Nikola Tesla was a Serbian-American inventor, electrical engineer, mechanical engineer, and futurist who is best known for his contributions to the design of the modern alternating current (AC) electricity supply system. He was born on July 10, 1856, in the village of Smiljan in what is now Croatia, which was then part of the Austrian Empire. Tesla passed away on January 7, 1943, in New York City, at the age of 86.

Tesla's parents were Serbian Orthodox Christians, and his father was a priest. Tesla had three siblings, and he was the fourth child of his parents. He attended school in Karlstadt (now Karlovac) and later studied at the Austrian Polytechnic in Graz.

After completing his studies, Tesla worked for a short time as an assistant to Thomas Edison in the United States. However, their relationship was fraught with conflict, and Tesla soon left Edison's company to pursue his own research.

Tesla's work focused on the development of electrical power and the transmission of electrical energy. He is credited with the invention of the Tesla coil, an electrical resonant transformer circuit used to produce high-voltage, low-current, high frequency alternating-current electricity. Tesla also developed the alternating current (AC) motor, which is used in many modern-day appliances.

Other notable inventions by Tesla include the Tesla turbine, a bladeless turbine design, and the magnifying transmitter, a type of wireless power transmission system.

Tesla was never married and did not have any children. He was known for his solitary lifestyle and spent much of his time focused on his work. He lived in various locations throughout his life, including New York City, Colorado Springs, and Paris.

Despite his significant contributions to the field of electrical engineering, Tesla died in relative obscurity. It was not until after his death that he began to receive recognition for his work and influence on modern technology. Today, Tesla is widely regarded as one of the most important inventors of the modern age.

Tesla was born into a Serbian family in the Austro-Hungarian Empire. His father, Milutin Tesla, was a Serbian Orthodox priest, and his mother, Djuka Mandic, came from a prominent family in the same region. Tesla had a close relationship with his mother and credited her with helping to foster his interest in science and engineering.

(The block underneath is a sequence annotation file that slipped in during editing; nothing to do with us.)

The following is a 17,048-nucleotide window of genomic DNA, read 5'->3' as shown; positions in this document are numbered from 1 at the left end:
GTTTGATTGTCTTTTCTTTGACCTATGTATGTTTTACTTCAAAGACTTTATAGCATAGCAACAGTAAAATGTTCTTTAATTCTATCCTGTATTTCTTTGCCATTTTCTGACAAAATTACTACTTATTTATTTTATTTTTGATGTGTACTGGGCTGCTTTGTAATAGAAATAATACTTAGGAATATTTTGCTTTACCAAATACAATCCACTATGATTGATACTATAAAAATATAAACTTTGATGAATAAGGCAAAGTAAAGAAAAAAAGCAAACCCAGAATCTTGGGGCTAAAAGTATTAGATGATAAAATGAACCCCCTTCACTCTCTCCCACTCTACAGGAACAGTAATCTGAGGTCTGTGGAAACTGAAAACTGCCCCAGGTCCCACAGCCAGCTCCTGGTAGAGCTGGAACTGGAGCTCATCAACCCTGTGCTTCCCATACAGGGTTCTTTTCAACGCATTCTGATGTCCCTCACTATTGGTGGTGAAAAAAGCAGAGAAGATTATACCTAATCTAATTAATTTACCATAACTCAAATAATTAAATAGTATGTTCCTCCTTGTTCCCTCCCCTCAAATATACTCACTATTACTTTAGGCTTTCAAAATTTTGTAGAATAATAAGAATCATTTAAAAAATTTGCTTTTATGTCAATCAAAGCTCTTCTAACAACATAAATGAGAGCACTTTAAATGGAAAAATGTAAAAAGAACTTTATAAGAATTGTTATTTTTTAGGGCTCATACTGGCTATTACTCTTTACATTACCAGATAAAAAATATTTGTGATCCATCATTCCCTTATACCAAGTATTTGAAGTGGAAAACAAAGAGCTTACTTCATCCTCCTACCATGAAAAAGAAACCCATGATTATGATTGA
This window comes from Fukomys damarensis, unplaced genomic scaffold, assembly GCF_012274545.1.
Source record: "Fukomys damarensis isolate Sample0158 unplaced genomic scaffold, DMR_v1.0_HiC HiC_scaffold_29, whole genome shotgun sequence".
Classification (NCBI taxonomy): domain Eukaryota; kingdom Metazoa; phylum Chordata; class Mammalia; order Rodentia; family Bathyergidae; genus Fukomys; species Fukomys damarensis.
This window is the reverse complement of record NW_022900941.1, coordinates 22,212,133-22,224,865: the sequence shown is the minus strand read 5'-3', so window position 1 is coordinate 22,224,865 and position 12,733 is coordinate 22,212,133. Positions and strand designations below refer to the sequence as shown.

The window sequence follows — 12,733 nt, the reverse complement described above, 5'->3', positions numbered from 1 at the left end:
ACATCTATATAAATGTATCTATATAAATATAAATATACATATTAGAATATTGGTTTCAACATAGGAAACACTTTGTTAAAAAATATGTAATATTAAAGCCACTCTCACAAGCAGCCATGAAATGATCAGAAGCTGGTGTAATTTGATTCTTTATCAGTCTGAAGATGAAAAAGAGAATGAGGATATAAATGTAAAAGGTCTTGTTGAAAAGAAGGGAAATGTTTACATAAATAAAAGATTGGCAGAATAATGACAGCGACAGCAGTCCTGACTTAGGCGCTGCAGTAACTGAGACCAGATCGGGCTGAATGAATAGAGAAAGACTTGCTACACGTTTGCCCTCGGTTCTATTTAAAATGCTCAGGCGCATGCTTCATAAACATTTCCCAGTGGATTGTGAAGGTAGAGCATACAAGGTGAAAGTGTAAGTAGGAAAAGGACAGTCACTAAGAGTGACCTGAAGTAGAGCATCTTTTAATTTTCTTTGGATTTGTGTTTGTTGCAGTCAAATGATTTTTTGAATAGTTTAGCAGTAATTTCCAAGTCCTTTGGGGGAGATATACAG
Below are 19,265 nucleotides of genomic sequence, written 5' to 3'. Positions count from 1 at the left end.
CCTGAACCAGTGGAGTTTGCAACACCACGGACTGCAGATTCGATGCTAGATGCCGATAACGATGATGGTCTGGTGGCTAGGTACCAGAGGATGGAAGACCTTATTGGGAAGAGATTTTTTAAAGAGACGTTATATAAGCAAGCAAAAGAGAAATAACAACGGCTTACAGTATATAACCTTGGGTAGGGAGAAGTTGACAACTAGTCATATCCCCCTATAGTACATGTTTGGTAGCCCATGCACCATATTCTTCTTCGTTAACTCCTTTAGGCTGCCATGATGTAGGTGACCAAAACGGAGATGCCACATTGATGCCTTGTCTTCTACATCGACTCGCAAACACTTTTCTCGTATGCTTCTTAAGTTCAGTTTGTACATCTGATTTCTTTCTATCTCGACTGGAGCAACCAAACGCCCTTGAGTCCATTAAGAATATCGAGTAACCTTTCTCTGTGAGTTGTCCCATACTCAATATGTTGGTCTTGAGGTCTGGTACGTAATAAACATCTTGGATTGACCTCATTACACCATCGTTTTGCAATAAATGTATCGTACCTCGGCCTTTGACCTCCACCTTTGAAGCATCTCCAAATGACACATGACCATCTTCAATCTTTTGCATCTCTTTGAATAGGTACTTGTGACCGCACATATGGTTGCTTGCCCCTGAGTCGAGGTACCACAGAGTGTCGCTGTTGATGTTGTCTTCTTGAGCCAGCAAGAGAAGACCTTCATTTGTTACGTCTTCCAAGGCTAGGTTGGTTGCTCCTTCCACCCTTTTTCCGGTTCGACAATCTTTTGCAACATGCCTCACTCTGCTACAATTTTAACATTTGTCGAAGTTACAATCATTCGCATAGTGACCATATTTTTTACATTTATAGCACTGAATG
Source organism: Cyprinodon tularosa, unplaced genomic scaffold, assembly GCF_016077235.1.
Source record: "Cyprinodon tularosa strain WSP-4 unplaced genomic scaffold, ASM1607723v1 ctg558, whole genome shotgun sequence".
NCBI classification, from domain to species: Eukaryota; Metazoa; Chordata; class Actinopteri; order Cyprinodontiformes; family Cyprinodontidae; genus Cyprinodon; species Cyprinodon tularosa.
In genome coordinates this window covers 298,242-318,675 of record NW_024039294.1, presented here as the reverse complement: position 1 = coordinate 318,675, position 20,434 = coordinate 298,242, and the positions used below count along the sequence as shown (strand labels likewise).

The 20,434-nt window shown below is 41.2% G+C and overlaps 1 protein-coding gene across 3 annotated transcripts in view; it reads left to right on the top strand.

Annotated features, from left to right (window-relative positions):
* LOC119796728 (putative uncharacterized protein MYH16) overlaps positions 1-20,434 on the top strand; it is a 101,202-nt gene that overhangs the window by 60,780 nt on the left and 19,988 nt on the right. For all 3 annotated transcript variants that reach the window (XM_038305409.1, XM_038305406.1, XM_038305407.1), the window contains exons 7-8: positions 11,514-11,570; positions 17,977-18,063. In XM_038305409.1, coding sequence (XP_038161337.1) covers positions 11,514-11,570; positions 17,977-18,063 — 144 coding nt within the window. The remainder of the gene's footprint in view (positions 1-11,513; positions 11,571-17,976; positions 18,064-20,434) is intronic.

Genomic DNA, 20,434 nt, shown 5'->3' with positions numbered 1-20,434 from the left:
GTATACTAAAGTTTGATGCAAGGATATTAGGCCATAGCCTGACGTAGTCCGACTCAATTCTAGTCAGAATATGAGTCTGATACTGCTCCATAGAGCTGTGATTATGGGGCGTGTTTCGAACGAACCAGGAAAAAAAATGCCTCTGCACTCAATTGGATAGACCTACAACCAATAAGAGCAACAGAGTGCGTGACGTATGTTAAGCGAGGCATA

After completing his studies in Graz, Tesla moved to the United States in 1884 to work for the inventor and entrepreneur, Thomas Edison. However, their working relationship soon soured due to Edison's preference for direct current (DC) electrical systems, while Tesla championed alternating current (AC) systems. This led to a bitter rivalry between the two men, with Tesla eventually leaving Edison's employ to start his own company.

Tesla's work on AC systems culminated in the design of the first hydroelectric power plant at Niagara Falls, which used Tesla's AC generators to produce electricity for the city of Buffalo. This project helped to establish AC systems as the dominant form of electrical power transmission, replacing Edison's DC systems.

Tesla was also a prolific inventor who held over 300 patents for his inventions, many of which had a significant impact on modern technology. In addition to his work on AC systems, Tesla invented the fluorescent light bulb, the Tesla coil, the Tesla turbine, and the magnifying transmitter.

Despite his success as an inventor, Tesla struggled financially throughout his life and often had to rely on the support of wealthy patrons to fund his research. He also suffered from a number of personal problems, including a lifelong fear of germs and obsessive-compulsive disorder.

Tesla died in 1943 at the age of 86, in relative obscurity. However, his legacy has continued to grow in the decades since his death, with many hailing him as a visionary and one of the greatest inventors in history.